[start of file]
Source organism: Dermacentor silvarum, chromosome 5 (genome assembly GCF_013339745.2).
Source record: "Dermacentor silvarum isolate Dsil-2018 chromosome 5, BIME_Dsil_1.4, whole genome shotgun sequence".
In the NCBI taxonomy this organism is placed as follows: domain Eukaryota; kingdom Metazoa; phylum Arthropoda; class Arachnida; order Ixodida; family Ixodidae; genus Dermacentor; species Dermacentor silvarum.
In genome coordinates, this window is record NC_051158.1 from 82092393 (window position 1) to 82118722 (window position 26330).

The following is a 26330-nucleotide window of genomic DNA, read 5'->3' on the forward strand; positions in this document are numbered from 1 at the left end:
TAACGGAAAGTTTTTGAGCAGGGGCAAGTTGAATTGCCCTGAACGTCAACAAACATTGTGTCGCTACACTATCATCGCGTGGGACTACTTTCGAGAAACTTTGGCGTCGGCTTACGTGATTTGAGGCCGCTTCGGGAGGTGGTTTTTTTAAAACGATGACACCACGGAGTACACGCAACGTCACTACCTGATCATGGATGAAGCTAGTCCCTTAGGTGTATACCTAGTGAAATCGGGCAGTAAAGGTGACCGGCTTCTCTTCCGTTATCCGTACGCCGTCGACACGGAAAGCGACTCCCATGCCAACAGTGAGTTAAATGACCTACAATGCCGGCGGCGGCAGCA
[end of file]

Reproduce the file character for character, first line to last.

Source organism: Dermacentor silvarum, chromosome 5 (genome assembly GCF_013339745.2).
Source record: "Dermacentor silvarum isolate Dsil-2018 chromosome 5, BIME_Dsil_1.4, whole genome shotgun sequence".
In the NCBI taxonomy this organism is placed as follows: domain Eukaryota; kingdom Metazoa; phylum Arthropoda; class Arachnida; order Ixodida; family Ixodidae; genus Dermacentor; species Dermacentor silvarum.
In genome coordinates, this window is record NC_051158.1 from 82092393 (window position 1) to 82118722 (window position 26330).

The following is a 26330-nucleotide window of genomic DNA, read 5'->3' on the forward strand; positions in this document are numbered from 1 at the left end:
TAACGGAAAGTTTTTGAGCAGGGGCAAGTTGAATTGCCCTGAACGTCAACAAACATTGTGTCGCTACACTATCATCGCGTGGGACTACTTTCGAGAAACTTTGGCGTCGGCTTACGTGATTTGAGGCCGCTTCGGGAGGTGGTTTTTTTAAAACGATGACACCACGGAGTACACGCAACGTCACTACCTGATCATGGATGAAGCTAGTCCCTTAGGTGTATACCTAGTGAAATCGGGCAGTAAAGGTGACCGGCTTCTCTTCCGTTATCCGTACGCCGTCGACACGGAAAGCGACTCCCATGCCAACAGTGAGTTAAATGACCTACAATGCCGGCGGCGGCAGCA